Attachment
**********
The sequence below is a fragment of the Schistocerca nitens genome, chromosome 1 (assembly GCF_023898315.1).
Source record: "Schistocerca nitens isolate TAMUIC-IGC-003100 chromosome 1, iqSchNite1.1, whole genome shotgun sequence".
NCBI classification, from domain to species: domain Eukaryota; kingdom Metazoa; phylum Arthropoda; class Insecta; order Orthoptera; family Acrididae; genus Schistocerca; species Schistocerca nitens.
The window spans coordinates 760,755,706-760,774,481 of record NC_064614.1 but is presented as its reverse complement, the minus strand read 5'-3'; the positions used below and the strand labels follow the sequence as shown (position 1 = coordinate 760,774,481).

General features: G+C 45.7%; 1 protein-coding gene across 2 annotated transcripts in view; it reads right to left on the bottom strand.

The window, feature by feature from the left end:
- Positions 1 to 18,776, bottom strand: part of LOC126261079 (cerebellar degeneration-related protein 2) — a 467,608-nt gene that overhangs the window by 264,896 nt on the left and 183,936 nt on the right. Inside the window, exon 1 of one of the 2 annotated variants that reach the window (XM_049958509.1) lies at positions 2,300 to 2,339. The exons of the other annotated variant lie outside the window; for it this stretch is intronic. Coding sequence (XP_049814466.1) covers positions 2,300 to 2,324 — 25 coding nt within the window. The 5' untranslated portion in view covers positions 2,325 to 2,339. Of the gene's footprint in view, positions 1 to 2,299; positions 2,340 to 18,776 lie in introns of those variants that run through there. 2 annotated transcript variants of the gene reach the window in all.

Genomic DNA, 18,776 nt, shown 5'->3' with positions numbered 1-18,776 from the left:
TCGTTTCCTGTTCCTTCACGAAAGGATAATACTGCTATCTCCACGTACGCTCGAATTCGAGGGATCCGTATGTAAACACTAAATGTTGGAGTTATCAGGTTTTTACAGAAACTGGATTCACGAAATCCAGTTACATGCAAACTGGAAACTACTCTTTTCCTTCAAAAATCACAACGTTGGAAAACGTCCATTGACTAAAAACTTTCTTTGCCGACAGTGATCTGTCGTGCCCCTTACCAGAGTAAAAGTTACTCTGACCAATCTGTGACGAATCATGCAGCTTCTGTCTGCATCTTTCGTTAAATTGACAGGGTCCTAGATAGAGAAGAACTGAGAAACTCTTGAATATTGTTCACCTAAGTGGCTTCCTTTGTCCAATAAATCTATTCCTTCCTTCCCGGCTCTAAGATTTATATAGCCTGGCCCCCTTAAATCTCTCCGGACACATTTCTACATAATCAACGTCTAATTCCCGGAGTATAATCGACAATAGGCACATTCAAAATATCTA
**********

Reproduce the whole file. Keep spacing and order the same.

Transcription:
The sequence below is a fragment of the Schistocerca nitens genome, chromosome 1 (assembly GCF_023898315.1).
Source record: "Schistocerca nitens isolate TAMUIC-IGC-003100 chromosome 1, iqSchNite1.1, whole genome shotgun sequence".
NCBI classification, from domain to species: domain Eukaryota; kingdom Metazoa; phylum Arthropoda; class Insecta; order Orthoptera; family Acrididae; genus Schistocerca; species Schistocerca nitens.
The window spans coordinates 760,755,706-760,774,481 of record NC_064614.1 but is presented as its reverse complement, the minus strand read 5'-3'; the positions used below and the strand labels follow the sequence as shown (position 1 = coordinate 760,774,481).

General features: G+C 45.7%; 1 protein-coding gene across 2 annotated transcripts in view; it reads right to left on the bottom strand.

The window, feature by feature from the left end:
- Positions 1 to 18,776, bottom strand: part of LOC126261079 (cerebellar degeneration-related protein 2) — a 467,608-nt gene that overhangs the window by 264,896 nt on the left and 183,936 nt on the right. Inside the window, exon 1 of one of the 2 annotated variants that reach the window (XM_049958509.1) lies at positions 2,300 to 2,339. The exons of the other annotated variant lie outside the window; for it this stretch is intronic. Coding sequence (XP_049814466.1) covers positions 2,300 to 2,324 — 25 coding nt within the window. The 5' untranslated portion in view covers positions 2,325 to 2,339. Of the gene's footprint in view, positions 1 to 2,299; positions 2,340 to 18,776 lie in introns of those variants that run through there. 2 annotated transcript variants of the gene reach the window in all.

Genomic DNA, 18,776 nt, shown 5'->3' with positions numbered 1-18,776 from the left:
TCGTTTCCTGTTCCTTCACGAAAGGATAATACTGCTATCTCCACGTACGCTCGAATTCGAGGGATCCGTATGTAAACACTAAATGTTGGAGTTATCAGGTTTTTACAGAAACTGGATTCACGAAATCCAGTTACATGCAAACTGGAAACTACTCTTTTCCTTCAAAAATCACAACGTTGGAAAACGTCCATTGACTAAAAACTTTCTTTGCCGACAGTGATCTGTCGTGCCCCTTACCAGAGTAAAAGTTACTCTGACCAATCTGTGACGAATCATGCAGCTTCTGTCTGCATCTTTCGTTAAATTGACAGGGTCCTAGATAGAGAAGAACTGAGAAACTCTTGAATATTGTTCACCTAAGTGGCTTCCTTTGTCCAATAAATCTATTCCTTCCTTCCCGGCTCTAAGATTTATATAGCCTGGCCCCCTTAAATCTCTCCGGACACATTTCTACATAATCAACGTCTAATTCCCGGAGTATAATCGACAATAGGCACATTCAAAATATCTA